Published Wednesday, 19 September 2012
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Last Thursday, in the coastal town of Larne, engineering firm FG Wilson confirmed the loss of 760 jobs.
The redundancies will be also affect its facilities in Belfast, Springvale and Monkstown.
Production of its 400 series generator sets is being moved to Tianjin, China, to build the product closer to its growing customer base.
The FG Wilson announcement echoes that of Seagate - hundreds of jobs being lost and production moved out of Northern Ireland.
The Seagate plant in Limavady was at the very cutting edge of industry- producing computer hard drives in the state-of-the art factory for over a decade.
When the factory shut its doors, a huge blow was dealt to the town - not just to the workers and their families, but to the local businesses too.
It's estimated the closure of the plant removed at least a £20million spend from Limavady's economy.
Ever since the firm moved production to Malaysia , the factory has lain empty.
Unemployment levels in the town are amongst the highest in Northern Ireland.
Ex-Seagate worker Martin McCann said it didn't help that the jobs were taken out of the region.
He said that it wasn't "a good feeling" for many people who were left with families to rear and mortgages to pay.
Martin joined the Steps to Work programme, a scheme to help people re-train in a bid to find work.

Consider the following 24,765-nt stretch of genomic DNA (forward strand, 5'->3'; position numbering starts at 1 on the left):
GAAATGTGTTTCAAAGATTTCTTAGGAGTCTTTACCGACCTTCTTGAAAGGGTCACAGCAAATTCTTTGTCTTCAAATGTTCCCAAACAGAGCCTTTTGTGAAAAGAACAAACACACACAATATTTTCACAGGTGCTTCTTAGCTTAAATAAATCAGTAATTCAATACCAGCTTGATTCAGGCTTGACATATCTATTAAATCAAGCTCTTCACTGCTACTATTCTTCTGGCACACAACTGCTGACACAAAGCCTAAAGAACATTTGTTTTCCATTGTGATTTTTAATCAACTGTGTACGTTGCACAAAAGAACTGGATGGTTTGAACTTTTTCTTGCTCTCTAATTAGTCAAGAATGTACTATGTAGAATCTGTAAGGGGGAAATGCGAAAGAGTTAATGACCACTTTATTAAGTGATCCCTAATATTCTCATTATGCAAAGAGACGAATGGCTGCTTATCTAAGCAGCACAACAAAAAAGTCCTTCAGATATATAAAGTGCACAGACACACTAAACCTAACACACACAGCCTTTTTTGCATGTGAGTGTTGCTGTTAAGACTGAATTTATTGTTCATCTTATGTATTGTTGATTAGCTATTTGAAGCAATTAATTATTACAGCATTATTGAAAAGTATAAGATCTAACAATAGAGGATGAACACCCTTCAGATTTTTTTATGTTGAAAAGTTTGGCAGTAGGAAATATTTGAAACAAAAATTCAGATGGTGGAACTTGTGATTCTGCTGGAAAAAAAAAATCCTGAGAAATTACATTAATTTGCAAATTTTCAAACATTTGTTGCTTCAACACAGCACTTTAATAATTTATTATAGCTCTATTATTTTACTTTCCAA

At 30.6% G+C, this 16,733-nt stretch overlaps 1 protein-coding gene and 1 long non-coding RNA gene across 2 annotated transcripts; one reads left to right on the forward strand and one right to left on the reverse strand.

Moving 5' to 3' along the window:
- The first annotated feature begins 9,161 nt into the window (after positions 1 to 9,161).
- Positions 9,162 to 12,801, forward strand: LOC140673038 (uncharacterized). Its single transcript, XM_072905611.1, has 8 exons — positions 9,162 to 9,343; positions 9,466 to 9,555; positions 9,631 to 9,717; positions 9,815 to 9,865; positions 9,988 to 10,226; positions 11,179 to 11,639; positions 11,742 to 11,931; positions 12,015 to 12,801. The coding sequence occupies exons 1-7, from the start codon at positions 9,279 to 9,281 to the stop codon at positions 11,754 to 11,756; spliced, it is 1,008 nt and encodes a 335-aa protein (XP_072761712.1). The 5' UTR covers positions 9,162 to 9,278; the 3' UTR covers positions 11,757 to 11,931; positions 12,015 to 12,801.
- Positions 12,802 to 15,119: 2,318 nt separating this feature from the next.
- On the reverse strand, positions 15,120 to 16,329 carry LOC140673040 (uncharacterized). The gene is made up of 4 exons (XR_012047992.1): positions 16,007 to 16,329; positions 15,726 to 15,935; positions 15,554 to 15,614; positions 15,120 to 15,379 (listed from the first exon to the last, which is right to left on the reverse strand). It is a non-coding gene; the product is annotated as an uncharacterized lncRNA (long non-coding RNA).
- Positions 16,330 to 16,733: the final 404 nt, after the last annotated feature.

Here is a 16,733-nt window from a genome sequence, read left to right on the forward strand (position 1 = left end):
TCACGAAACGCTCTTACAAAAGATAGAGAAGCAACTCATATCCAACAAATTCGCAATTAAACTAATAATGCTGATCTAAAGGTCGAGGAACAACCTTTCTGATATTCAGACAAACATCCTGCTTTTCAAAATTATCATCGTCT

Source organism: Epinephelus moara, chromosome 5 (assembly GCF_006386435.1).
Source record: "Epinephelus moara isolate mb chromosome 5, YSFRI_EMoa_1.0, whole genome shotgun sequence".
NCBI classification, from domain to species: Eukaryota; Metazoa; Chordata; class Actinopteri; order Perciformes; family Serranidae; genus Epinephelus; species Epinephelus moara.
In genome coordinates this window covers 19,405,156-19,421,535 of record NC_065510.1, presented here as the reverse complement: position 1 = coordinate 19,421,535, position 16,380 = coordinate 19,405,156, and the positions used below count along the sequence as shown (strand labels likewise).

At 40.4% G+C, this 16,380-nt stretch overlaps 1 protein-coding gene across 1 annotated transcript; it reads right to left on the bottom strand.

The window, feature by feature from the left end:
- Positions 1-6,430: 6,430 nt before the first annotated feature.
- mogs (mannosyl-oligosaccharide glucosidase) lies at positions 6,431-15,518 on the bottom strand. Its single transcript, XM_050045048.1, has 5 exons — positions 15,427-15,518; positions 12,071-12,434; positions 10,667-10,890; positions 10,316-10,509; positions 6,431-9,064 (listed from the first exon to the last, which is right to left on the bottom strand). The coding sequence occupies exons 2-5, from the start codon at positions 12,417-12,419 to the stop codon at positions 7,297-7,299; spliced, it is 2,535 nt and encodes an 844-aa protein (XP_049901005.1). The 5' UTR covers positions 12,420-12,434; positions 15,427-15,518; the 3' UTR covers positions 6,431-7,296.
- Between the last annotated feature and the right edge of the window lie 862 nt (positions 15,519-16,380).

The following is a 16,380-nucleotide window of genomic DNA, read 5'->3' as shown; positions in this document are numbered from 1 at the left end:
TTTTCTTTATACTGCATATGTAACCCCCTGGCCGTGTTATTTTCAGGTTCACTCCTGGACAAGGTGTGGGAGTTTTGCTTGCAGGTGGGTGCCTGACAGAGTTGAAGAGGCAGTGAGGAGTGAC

He eventually found employment in nearby Derry.
"It will be difficult at the start, but they will find jobs," he said.
Diane Rathfield, who works with the Limavady programme, advises that people facing unemployment should contact their local Jobs and Benefits Office immediately.
She told UTV that it's important people find out about the Steps to Work programme and volunteer onto the scheme, before demotivation sets in.
Limavady is now working at strengthening indigenous business in the area in order to maintain stability in both employment levels and the local economy.
The closure of Shackleton barracks in nearby Ballykelly in 2008 only added to Limavady's woes.
But it's hoped the relocation of 800 jobs to the barracks, when it becomes the headquarters of the Department of agriculture, will provide a long needed boost to the area.
Paul Beattie, of Limavady Borough Council, says the town is still recovering from the Seagate fallout five years on.
"If somebody had said to me on the day that the announcement was made, 'How long will it be before we bounce back?' I mean I couldn't have given an answer.
"Now I'll be saying five years on, it's going to be at least another five years on top of the existing recession that we have."